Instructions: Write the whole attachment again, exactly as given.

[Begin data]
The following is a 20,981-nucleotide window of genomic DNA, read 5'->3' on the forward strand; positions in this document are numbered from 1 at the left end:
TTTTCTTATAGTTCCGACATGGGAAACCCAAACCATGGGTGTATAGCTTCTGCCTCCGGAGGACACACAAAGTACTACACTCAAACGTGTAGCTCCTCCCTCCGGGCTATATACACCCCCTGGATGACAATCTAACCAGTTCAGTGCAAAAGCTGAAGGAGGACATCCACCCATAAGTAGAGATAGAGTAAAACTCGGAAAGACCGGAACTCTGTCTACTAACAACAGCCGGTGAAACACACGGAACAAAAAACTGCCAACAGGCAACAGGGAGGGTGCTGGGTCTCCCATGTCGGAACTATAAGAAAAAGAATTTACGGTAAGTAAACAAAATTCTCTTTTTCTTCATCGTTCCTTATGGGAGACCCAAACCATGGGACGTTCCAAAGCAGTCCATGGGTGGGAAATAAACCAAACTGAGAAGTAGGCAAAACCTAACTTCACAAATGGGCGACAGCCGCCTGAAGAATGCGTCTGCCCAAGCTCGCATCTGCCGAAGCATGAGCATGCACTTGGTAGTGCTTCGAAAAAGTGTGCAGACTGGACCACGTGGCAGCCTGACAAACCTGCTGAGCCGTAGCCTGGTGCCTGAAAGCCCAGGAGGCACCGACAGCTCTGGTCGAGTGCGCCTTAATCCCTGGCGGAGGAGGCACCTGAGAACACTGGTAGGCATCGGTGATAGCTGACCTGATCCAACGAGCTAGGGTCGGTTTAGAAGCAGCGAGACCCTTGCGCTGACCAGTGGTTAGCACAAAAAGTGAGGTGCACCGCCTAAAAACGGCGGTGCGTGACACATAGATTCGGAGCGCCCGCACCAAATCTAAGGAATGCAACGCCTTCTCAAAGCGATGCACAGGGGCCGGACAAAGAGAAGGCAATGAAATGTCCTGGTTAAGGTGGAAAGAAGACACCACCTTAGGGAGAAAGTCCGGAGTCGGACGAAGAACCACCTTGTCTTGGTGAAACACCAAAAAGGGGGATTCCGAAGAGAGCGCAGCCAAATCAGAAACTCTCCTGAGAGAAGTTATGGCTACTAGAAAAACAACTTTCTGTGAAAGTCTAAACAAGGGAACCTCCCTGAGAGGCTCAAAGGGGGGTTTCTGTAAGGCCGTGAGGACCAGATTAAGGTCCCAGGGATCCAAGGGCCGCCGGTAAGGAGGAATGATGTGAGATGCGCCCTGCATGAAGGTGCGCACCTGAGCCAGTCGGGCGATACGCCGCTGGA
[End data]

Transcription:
The following is a 20,981-nucleotide window of genomic DNA, read 5'->3' on the forward strand; positions in this document are numbered from 1 at the left end:
TTTTCTTATAGTTCCGACATGGGAAACCCAAACCATGGGTGTATAGCTTCTGCCTCCGGAGGACACACAAAGTACTACACTCAAACGTGTAGCTCCTCCCTCCGGGCTATATACACCCCCTGGATGACAATCTAACCAGTTCAGTGCAAAAGCTGAAGGAGGACATCCACCCATAAGTAGAGATAGAGTAAAACTCGGAAAGACCGGAACTCTGTCTACTAACAACAGCCGGTGAAACACACGGAACAAAAAACTGCCAACAGGCAACAGGGAGGGTGCTGGGTCTCCCATGTCGGAACTATAAGAAAAAGAATTTACGGTAAGTAAACAAAATTCTCTTTTTCTTCATCGTTCCTTATGGGAGACCCAAACCATGGGACGTTCCAAAGCAGTCCATGGGTGGGAAATAAACCAAACTGAGAAGTAGGCAAAACCTAACTTCACAAATGGGCGACAGCCGCCTGAAGAATGCGTCTGCCCAAGCTCGCATCTGCCGAAGCATGAGCATGCACTTGGTAGTGCTTCGAAAAAGTGTGCAGACTGGACCACGTGGCAGCCTGACAAACCTGCTGAGCCGTAGCCTGGTGCCTGAAAGCCCAGGAGGCACCGACAGCTCTGGTCGAGTGCGCCTTAATCCCTGGCGGAGGAGGCACCTGAGAACACTGGTAGGCATCGGTGATAGCTGACCTGATCCAACGAGCTAGGGTCGGTTTAGAAGCAGCGAGACCCTTGCGCTGACCAGTGGTTAGCACAAAAAGTGAGGTGCACCGCCTAAAAACGGCGGTGCGTGACACATAGATTCGGAGCGCCCGCACCAAATCTAAGGAATGCAACGCCTTCTCAAAGCGATGCACAGGGGCCGGACAAAGAGAAGGCAATGAAATGTCCTGGTTAAGGTGGAAAGAAGACACCACCTTAGGGAGAAAGTCCGGAGTCGGACGAAGAACCACCTTGTCTTGGTGAAACACCAAAAAGGGGGATTCCGAAGAGAGCGCAGCCAAATCAGAAACTCTCCTGAGAGAAGTTATGGCTACTAGAAAAACAACTTTCTGTGAAAGTCTAAACAAGGGAACCTCCCTGAGAGGCTCAAAGGGGGGTTTCTGTAAGGCCGTGAGGACCAGATTAAGGTCCCAGGGATCCAAGGGCCGCCGGTAAGGAGGAATGATGTGAGATGCGCCCTGCATGAAGGTGCGCACCTGAGCCAGTCGGGCGATACGCCGCTGGA